Many of us have fallen foul of ineffective, or non-existent after-sales support systems. Here the Frog expounds the virtues of the 5 As of Internet Customer Service…
This week I’ve found myself thinking about customer service on the internet and whether offline rules apply to the online world.
A few months ago, my friend (think “Mrs Bouquet”) decided to purchase a classical French bathroom suite during one of her many flights of fancy. Since then, we’ve all endured updates akin to the breaking news on Sky, detailing her quest to find “the one”. It was relief all round when a few weeks ago she found her suite of dreams, located a t’interweb company with it in stock and made the purchase. Not that my friend is one to brag, but “even their website radiated such quality, darling”.
Skip forward a fortnight and the suite was delivered by one of the “carefully selected delivery partners”; the bathroom equivalent of coffee beans hand-picked by blind nuns in the remote hills of Madagascar. At the grand unveiling (complete with sparkling wine, M&S houmous and vol-au-vents), the mass cooing was suddenly replaced with sharp intakes of breath; the bubble wrap stripped back to reveal imperfect and marked marble. The eyes of her husband – hollow with the exhaustion of being asked “what about this one?” every day for three months – now reflected the resignation of a man tasked with arranging the world’s quickest replacement.
Quite naturally, his first port of call was the contact number displayed on the website. When this proved to be continually unavailable, he started to panic (you’d understand if you ever met his wife) and swiftly moved onto emails. These too were without success. In a move of sheer genius, he remembered the company owned a real-life shop, dialled the moustached running men and obtained a number that worked. Phew! The relief was short-lived when the disinterested company owner entered the equation. After days of increasingly heated telephone calls, sharing of photographic evidence worthy of CSI and an extended philosophical debate about what constitutes marked marble, a replacement was finally arranged. We are now at the point where they’re expecting the exchange. No doubt from the “carefully selected delivery partners”.
So, in recognition of my friend – who happened to shout “aaaaah” when she first saw her marked marble – here are my 5As of Internet Customer Service:
- Anticipate: Customers don’t want to contact you unless they really have to and presumably, you don’t want to be bombarded by a veritable deluge of unnecessary emails and calls. Consider making everyone’s life easier by anticipating common and likely queries (e.g. returns policy, delivery times, what to do if a delivery hasn’t arrived etc) and answering them in a robust FAQ.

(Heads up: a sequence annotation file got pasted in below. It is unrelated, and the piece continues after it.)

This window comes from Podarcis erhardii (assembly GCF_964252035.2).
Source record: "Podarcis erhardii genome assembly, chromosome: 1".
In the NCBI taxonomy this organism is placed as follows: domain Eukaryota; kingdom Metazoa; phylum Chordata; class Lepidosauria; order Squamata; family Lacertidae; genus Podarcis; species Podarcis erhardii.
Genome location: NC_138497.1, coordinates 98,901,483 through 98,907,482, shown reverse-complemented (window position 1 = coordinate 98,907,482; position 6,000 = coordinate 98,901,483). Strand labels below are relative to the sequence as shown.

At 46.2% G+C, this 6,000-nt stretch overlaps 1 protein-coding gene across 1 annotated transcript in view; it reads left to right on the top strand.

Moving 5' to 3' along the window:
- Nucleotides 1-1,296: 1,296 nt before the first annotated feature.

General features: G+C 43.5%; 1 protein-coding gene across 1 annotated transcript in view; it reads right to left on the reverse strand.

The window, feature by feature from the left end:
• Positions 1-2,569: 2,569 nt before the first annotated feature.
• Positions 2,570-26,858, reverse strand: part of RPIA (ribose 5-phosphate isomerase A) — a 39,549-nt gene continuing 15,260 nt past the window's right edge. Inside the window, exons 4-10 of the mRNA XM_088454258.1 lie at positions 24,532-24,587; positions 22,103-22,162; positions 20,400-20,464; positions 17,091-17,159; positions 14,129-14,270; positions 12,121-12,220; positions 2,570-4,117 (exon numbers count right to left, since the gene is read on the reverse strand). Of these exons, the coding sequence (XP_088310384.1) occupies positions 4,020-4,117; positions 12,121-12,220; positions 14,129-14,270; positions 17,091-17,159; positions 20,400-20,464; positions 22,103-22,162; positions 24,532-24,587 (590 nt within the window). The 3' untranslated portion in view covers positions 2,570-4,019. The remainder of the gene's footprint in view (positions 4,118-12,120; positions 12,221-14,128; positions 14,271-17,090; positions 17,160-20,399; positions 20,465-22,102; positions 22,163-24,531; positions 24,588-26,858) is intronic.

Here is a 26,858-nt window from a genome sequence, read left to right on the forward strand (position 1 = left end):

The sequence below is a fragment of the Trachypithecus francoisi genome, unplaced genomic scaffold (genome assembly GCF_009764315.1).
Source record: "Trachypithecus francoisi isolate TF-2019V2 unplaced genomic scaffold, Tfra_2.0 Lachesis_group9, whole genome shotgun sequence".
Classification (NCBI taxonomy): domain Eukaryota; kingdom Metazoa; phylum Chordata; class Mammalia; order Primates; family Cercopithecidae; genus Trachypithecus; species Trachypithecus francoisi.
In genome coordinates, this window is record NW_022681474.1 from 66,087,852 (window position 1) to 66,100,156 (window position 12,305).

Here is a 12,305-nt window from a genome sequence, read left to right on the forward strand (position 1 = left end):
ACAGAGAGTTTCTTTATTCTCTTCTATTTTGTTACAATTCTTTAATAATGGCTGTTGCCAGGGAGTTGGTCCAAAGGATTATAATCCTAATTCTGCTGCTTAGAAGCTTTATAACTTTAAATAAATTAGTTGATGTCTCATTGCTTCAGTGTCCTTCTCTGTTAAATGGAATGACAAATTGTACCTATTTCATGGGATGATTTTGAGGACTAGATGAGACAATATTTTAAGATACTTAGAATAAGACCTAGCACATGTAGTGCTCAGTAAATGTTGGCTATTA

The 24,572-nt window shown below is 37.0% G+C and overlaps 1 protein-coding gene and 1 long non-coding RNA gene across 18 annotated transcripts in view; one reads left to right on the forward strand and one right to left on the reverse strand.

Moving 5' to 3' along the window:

- Accessible: Some customers WILL need to contact you, so ensure you’re accessible. Share a telephone number (preferably one that works!), provide an answer phone facility, manage your emails and provide a postal address. It’s never been so easy to support customer contact – you could even consider one of the many reasonably priced options to outsource a live chat support for times when you’re unavailable.
- Acknowledge: Ensure you acknowledge your customers; whether it’s when they’ve made a purchase, made contact or you’ve just posted their order. This doesn’t have to be resource intensive; there are options to absorb acknowledgements into order summaries and employ auto-responders.
- Answer: When customers contact you, dig deeper to establish what they’re actually telling you. Intended meanings frequently go astray when discussed by emails, which can lead to unpleasant escalations of events that would have been resolved face-to-face. Keep your communications individual – generic responses can feel impersonal and portray a lack of concern.
- Assure: Share your company’s guarantees with your customers and then honour them. Whether it be your position on refunds, exchanges, warranties or delivery times, make these clear to your customers and stand by them. Consider sharing some examples of when these have been honoured in order to strengthen the level of assurance for your potential and existing customers.
These 5 steps, used effectively and systematically will ensure that you achieve your end goal – making your customer feel confident and assured when using your company. however unknowingly, internet customers can often feel vulnerable because they perceive the company to be some distance away, hovering deep in the digital ether. In order to provide an excellent internet customer service therefore, you must make it your mission to ensure that they don’t feel that distance, and that the virtual gap is bridged.
Now back to the bathroom suite. How do I tell my friend that I saw the same suite in an episode of Crossroads?
If you would like further help with improving your service systems and overall customer experience, please contact the Bright team at www.bright4impact.com